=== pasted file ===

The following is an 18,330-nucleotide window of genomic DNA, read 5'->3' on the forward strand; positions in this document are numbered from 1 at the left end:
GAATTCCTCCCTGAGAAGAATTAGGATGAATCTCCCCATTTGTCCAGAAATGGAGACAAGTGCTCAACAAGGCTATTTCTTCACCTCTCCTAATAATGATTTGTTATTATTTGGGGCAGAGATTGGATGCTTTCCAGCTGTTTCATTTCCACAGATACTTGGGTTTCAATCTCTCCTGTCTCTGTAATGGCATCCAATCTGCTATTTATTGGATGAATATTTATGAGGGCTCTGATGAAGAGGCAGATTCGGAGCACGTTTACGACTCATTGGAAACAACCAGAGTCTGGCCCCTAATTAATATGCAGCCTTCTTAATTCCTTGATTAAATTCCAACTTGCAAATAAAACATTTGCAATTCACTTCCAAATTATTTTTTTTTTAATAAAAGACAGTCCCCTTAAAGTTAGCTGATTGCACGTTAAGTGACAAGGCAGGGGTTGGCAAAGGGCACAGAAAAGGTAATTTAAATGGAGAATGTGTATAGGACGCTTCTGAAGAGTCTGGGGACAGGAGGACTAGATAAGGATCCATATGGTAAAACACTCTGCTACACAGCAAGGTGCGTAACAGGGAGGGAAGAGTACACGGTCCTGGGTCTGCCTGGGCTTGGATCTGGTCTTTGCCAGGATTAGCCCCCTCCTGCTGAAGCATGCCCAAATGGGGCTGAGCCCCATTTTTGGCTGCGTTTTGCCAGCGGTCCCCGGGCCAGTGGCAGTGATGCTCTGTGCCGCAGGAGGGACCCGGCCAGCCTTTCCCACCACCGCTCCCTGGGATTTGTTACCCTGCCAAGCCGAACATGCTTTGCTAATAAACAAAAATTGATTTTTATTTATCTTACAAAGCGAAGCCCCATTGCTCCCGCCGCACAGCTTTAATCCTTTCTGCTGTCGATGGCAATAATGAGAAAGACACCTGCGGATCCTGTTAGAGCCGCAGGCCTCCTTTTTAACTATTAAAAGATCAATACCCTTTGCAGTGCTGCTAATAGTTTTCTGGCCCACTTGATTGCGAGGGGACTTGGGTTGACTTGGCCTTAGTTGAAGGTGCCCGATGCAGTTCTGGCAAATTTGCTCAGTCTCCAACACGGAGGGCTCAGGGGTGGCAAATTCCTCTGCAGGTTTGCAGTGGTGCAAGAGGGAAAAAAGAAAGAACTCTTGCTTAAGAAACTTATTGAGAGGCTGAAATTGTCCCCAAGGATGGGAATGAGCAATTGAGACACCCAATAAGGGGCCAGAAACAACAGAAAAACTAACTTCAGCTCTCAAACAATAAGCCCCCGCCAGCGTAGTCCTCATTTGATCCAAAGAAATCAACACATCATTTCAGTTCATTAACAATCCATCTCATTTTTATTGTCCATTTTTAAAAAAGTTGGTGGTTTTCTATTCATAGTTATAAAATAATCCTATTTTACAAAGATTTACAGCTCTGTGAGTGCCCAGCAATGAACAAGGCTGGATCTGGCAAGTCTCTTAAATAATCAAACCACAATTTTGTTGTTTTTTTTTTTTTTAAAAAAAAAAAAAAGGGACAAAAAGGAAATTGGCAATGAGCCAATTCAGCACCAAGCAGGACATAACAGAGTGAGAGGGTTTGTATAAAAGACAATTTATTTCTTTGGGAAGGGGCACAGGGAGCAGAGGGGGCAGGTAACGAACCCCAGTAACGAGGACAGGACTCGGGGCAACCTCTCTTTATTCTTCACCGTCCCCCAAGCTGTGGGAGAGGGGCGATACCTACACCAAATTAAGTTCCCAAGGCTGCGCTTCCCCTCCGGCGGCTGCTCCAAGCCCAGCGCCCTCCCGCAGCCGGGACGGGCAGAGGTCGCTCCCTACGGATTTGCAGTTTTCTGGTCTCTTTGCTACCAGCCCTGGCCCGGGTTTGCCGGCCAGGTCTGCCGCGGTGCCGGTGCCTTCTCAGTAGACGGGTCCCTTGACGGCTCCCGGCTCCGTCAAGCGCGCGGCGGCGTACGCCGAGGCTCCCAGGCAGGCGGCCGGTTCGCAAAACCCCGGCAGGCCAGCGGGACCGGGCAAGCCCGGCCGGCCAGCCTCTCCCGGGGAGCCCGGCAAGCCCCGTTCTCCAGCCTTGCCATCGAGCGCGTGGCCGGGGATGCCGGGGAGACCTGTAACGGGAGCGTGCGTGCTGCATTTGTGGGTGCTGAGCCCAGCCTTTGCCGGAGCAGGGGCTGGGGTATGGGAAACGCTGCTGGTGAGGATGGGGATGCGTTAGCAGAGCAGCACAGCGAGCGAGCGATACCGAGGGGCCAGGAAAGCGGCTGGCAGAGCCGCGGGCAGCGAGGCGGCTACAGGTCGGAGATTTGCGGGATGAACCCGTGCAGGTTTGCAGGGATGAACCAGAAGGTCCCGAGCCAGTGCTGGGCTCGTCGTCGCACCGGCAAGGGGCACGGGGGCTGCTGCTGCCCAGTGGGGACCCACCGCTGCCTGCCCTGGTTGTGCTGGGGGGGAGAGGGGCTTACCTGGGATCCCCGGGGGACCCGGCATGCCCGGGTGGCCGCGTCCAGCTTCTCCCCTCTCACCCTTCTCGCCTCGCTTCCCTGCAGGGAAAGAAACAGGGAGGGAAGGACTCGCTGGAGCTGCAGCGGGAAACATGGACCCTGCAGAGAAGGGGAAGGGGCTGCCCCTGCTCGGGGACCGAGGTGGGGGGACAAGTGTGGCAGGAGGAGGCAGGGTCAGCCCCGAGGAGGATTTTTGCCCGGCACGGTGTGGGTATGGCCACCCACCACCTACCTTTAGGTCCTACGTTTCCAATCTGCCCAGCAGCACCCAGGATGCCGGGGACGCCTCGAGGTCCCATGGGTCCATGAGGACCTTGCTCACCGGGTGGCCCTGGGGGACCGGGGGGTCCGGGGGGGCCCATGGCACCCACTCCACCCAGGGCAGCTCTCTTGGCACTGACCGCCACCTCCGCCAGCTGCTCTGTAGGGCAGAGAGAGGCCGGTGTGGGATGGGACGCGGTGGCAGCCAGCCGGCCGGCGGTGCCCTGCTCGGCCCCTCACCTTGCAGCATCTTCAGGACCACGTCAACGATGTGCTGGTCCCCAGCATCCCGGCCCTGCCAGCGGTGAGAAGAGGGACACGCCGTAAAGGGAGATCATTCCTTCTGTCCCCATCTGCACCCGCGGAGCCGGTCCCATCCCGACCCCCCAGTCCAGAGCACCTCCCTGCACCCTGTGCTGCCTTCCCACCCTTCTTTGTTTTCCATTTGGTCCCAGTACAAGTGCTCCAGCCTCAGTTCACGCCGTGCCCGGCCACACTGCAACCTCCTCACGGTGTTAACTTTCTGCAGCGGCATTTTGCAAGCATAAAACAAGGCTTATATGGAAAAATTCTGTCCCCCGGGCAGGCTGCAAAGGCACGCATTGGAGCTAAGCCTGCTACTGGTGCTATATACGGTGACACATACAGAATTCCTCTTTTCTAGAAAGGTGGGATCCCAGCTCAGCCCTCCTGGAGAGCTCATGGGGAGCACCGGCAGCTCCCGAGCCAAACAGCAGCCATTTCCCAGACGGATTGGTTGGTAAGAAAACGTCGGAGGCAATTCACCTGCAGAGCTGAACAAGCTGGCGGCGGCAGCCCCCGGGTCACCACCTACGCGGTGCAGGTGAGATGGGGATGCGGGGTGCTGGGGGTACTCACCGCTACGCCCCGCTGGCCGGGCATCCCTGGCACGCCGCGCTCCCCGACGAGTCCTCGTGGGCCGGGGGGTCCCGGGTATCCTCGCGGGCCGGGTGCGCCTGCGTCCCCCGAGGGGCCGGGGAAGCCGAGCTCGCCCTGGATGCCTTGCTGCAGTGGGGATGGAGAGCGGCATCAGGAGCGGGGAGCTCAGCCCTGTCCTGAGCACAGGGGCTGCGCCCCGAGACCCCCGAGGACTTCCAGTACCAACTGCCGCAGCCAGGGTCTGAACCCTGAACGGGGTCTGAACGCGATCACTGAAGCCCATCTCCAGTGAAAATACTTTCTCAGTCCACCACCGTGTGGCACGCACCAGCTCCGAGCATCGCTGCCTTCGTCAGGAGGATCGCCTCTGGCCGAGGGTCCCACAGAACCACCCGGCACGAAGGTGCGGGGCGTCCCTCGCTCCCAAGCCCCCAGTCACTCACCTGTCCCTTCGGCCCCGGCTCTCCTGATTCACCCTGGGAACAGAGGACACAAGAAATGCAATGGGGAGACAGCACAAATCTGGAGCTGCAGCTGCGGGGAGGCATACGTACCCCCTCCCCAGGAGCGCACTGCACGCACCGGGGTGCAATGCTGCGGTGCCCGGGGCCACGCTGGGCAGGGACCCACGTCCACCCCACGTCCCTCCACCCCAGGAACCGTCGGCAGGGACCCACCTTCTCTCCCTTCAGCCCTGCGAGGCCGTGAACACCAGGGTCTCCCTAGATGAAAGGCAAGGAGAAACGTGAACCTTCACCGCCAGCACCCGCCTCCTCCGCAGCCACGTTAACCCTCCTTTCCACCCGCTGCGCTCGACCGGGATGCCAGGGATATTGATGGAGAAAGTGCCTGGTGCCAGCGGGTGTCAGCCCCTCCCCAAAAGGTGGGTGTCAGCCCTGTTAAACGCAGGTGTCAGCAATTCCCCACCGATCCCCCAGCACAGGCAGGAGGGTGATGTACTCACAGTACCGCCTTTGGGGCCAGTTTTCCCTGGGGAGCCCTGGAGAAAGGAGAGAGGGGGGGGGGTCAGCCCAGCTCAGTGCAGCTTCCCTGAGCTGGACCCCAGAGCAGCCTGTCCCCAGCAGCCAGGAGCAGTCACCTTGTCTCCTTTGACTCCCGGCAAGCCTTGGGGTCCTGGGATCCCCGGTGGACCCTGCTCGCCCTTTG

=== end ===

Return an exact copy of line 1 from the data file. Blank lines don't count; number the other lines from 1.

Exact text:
The following is an 18,330-nucleotide window of genomic DNA, read 5'->3' on the forward strand; positions in this document are numbered from 1 at the left end: